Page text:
A number of 'senior' Bishops (one retired and a couple of others) it seems have written to the Daily Telegraph to suggest that Christians in the UK are persecuted. There will be some who nod furiously and agree whilst others have already said: I'm doing fine thanks!'
This issue comes up again and again. And its early on a Sunday- and I haven't had caffeine- but this is what I think I might think.
I'm not sure persecution is the right word, but I do think Christians are treated differently. And if I am honest I think the very system that has spawned Bishops is partly to blame. That system evokes the notion that somehow Britain is a Christian nation: and so the cultural expression of our faith is all muddled in. Thats not the case yet with other faiths- and so the outward culturo- religious signs of faith in Sikhism and Islam etc are more understood. In Christianity's case- if that is your cultural background and you have junked it- then why assume others haven't.
There is also the very present reality that Christian faith doesn't have many outward signs other than 'fruit of the spirit'- against which you cannot legislate.
I've sat in sessions (on race equality) where it has been deemed acceptable to sweepingly say that all churches are empty and that Christianity is dead (20 new BME led churches in South Leeds just now!). Christians ARE treated differently. But part of our problem is that we want to be treated preferentially. We assume everyone understands and that we are somehow part of the fabric of the nation. On many levels we no longer are and need to grasp hold of that.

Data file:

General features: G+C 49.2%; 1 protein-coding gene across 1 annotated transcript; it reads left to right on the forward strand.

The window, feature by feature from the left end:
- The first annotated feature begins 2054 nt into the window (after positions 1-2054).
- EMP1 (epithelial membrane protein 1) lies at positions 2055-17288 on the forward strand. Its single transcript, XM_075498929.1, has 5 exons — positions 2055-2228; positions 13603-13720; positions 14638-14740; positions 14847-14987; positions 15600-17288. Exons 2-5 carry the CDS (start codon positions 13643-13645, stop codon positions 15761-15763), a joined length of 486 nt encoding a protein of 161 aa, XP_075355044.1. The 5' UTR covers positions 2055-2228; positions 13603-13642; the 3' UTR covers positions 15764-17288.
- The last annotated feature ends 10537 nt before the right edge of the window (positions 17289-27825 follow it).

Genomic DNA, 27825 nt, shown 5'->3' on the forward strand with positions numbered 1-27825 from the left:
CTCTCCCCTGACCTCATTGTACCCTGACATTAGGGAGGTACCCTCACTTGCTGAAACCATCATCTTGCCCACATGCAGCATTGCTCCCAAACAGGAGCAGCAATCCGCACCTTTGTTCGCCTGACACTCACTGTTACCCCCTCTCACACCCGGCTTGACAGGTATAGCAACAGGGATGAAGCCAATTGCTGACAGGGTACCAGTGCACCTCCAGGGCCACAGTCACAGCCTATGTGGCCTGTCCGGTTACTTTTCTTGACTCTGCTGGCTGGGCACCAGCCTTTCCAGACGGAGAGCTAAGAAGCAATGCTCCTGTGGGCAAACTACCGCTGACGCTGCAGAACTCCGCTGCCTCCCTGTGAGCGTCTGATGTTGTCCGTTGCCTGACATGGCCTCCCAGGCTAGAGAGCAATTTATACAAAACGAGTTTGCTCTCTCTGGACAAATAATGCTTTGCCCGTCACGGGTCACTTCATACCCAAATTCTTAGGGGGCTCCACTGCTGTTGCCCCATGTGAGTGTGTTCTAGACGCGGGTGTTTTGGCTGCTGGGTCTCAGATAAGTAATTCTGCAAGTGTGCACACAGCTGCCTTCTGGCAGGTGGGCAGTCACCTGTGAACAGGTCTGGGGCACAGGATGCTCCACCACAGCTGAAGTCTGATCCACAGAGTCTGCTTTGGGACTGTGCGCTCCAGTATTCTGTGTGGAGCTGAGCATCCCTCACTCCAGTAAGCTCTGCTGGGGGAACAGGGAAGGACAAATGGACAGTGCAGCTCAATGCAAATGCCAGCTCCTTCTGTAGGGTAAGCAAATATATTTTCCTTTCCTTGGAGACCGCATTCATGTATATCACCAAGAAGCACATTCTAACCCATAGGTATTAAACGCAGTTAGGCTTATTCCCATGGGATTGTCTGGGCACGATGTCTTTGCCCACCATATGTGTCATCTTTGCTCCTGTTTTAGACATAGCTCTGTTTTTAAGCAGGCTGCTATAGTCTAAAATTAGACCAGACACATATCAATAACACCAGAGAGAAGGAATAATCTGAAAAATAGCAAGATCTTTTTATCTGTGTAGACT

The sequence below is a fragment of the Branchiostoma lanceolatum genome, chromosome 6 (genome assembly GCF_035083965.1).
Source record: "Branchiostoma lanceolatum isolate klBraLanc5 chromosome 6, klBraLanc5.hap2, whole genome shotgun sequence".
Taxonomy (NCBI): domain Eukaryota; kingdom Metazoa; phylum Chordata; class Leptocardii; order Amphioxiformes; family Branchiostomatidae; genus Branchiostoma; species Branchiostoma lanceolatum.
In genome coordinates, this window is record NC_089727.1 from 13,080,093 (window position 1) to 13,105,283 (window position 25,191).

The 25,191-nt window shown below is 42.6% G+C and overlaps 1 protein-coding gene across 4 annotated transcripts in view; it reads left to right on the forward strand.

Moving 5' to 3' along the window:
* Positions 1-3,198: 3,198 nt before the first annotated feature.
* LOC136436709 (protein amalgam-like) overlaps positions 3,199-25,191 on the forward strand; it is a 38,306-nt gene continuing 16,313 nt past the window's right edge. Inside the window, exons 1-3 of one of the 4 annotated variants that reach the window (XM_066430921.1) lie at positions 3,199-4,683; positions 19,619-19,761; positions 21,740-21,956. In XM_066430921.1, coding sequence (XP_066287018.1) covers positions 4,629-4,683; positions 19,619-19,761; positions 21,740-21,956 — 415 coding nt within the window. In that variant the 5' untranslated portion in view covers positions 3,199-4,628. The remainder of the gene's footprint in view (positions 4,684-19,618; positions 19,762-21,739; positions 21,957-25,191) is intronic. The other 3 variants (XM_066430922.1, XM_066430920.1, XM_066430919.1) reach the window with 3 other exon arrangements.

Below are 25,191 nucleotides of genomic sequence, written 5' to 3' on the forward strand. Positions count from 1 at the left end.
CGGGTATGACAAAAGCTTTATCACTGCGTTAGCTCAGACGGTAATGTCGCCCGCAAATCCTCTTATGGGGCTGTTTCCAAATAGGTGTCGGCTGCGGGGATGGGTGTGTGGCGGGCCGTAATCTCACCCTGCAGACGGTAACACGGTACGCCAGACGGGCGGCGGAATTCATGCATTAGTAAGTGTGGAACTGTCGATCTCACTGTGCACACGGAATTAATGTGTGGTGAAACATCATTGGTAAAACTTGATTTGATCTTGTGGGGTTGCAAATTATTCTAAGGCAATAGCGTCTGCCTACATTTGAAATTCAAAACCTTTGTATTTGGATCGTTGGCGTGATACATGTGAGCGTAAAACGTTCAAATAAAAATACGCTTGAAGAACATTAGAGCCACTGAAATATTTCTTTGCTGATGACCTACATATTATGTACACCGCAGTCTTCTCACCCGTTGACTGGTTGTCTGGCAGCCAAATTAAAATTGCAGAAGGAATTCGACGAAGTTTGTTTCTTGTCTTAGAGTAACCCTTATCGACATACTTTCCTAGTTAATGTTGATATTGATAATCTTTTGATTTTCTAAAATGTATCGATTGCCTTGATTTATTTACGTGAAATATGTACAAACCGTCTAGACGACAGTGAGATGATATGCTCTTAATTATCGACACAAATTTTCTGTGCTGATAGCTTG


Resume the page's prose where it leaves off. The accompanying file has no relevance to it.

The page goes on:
At the start of Holy Week we face the same choices as the crowd on Palm Sunday. Who will we be: the people who will follow Jesus when it is popular and not dangerous- the ones waiting for a King who will rule the nation. Or are we the Pharisees: trying to get Jesus to quieten his followers so we don't get in bother with the Roman rulers? We get to preserve our privileges but truth is crushed. Or will we follow Jesus- through the controversy and agony of Holy Week to understand our God who suffered and died ingloriously that His glory may be revealed.